First-rate historical fiction: marvelously atmospheric and emotionally engaging.

DARK AEMILIA

A NOVEL OF SHAKESPEARE'S DARK LADY

British author O’Reilly makes her U.S. debut with a gripping novel that gives feisty feminist voice to the unknown woman who inspired Shakespeare’s sonnets.

Their romance clearly has no future: She is the mistress of the elderly Lord Hunsdon; he is a playwright with little cash and a wife in Stratford. Yet for a few rapturous months in 1592, Aemilia Bassano and Will Shakespeare are swept away by a passion (vividly and earthily described by O’Reilly) neither of them will ever know again. When Aemilia becomes pregnant, she makes the pragmatic choice and convinces Hunsdon the baby is his; he arranges her marriage to a complaisant courtier. Will’s anguish turns to hatred when he walks in on the heavily pregnant Aemilia being raped by the dissolute Henry Wriothesley and takes Wriothesley’s word that it’s consensual. Of course he would believe another man, bitterly concludes Aemilia, who throughout the narrative engages readers’ sympathy with her outrage over the way women are kept down and denied a voice. Ten years later, when desperation to cure her plague-stricken son drives Aemilia to practice black magic, it’s utterly appropriate that she summons the demon Lilith, biblical Adam’s rebellious first wife. (The rather lurid supernatural elements are acceptable in the context of the Elizabethan worldview O’Reilly ably recaptures.) In return for her help, Lilith commands Aemilia to write The Tragedie of Ladie Macbeth, a savage affirmation of women’s power that—you guessed it—Aemilia offers to Shakespeare’s partner Richard Burbage, who promptly turns it over to Will to be remade as Macbeth. It’s an insult even worse than the vindictive portrait of her in his sonnets, but Aemilia and Will still love each other, painfully and without hope. O’Reilly brings her star-crossed lovers together and drives them apart through plot twists that are, for once, credible outgrowths of the characters’ personalities and beliefs, finally giving them a tender, heartbreaking parting.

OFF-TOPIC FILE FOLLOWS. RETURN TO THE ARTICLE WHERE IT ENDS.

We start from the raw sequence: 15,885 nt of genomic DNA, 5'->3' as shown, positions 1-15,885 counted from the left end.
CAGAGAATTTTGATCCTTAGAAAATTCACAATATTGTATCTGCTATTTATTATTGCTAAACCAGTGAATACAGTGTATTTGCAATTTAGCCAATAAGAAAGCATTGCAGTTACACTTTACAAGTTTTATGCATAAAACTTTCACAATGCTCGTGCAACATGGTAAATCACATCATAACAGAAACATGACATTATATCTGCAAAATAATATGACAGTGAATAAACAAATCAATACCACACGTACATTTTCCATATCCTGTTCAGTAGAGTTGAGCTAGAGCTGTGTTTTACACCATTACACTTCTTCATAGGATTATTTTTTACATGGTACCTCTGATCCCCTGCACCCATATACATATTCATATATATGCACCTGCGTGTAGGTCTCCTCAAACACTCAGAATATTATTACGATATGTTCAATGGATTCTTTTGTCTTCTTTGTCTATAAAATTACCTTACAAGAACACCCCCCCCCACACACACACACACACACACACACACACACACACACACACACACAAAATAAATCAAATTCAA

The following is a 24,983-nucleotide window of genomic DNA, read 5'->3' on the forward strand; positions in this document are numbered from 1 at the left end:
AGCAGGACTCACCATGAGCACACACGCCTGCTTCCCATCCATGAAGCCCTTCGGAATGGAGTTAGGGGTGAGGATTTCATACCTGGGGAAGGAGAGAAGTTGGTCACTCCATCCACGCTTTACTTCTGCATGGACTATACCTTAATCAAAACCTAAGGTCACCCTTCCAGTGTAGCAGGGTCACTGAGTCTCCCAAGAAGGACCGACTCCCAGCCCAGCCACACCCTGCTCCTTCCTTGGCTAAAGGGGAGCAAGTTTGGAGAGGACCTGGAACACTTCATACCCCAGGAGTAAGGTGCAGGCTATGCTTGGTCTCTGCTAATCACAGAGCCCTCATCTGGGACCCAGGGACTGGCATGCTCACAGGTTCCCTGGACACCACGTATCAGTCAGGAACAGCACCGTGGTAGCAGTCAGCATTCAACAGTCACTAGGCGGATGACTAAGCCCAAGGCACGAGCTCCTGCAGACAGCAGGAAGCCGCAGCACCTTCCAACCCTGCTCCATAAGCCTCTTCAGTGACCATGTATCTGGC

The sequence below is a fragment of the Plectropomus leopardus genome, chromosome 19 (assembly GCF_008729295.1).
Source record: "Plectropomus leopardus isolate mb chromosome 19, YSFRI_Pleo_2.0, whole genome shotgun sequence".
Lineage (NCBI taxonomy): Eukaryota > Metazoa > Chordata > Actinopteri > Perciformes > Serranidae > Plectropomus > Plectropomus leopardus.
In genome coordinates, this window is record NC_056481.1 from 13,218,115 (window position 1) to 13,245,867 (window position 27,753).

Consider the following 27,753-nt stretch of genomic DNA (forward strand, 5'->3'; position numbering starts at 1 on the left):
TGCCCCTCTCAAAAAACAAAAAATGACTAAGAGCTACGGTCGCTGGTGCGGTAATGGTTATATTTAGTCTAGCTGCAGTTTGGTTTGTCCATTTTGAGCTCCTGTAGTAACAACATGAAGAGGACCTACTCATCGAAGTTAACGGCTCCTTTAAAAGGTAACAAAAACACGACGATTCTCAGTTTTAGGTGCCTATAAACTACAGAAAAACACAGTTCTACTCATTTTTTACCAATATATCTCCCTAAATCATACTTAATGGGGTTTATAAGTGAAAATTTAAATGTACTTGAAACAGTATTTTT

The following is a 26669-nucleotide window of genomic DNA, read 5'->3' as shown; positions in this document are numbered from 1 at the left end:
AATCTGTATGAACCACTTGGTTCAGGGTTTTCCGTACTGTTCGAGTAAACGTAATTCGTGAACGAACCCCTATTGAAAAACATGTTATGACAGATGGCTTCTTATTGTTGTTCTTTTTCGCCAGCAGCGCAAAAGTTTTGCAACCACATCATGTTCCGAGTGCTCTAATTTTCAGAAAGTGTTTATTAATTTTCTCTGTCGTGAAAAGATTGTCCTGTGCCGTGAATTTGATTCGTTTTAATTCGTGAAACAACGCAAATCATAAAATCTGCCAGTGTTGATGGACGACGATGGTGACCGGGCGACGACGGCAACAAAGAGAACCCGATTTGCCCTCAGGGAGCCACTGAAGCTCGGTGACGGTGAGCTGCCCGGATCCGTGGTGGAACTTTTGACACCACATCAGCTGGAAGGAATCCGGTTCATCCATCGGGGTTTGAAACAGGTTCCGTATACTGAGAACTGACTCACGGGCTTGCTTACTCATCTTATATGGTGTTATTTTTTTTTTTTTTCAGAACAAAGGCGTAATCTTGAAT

First-rate historical fiction: marvelously atmospheric and emotionally engaging.

Pub Date: May 27, 2014

ISBN: 978-1-250-04813-4

Page Count: 448

Publisher: Picador

Review Posted Online: March 29, 2014

Kirkus Reviews Issue: April 15, 2014

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The writing is merely serviceable, and one can’t help but wish the author had found a way to present her material as...

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THE TATTOOIST OF AUSCHWITZ

An unlikely love story set amid the horrors of a Nazi death camp.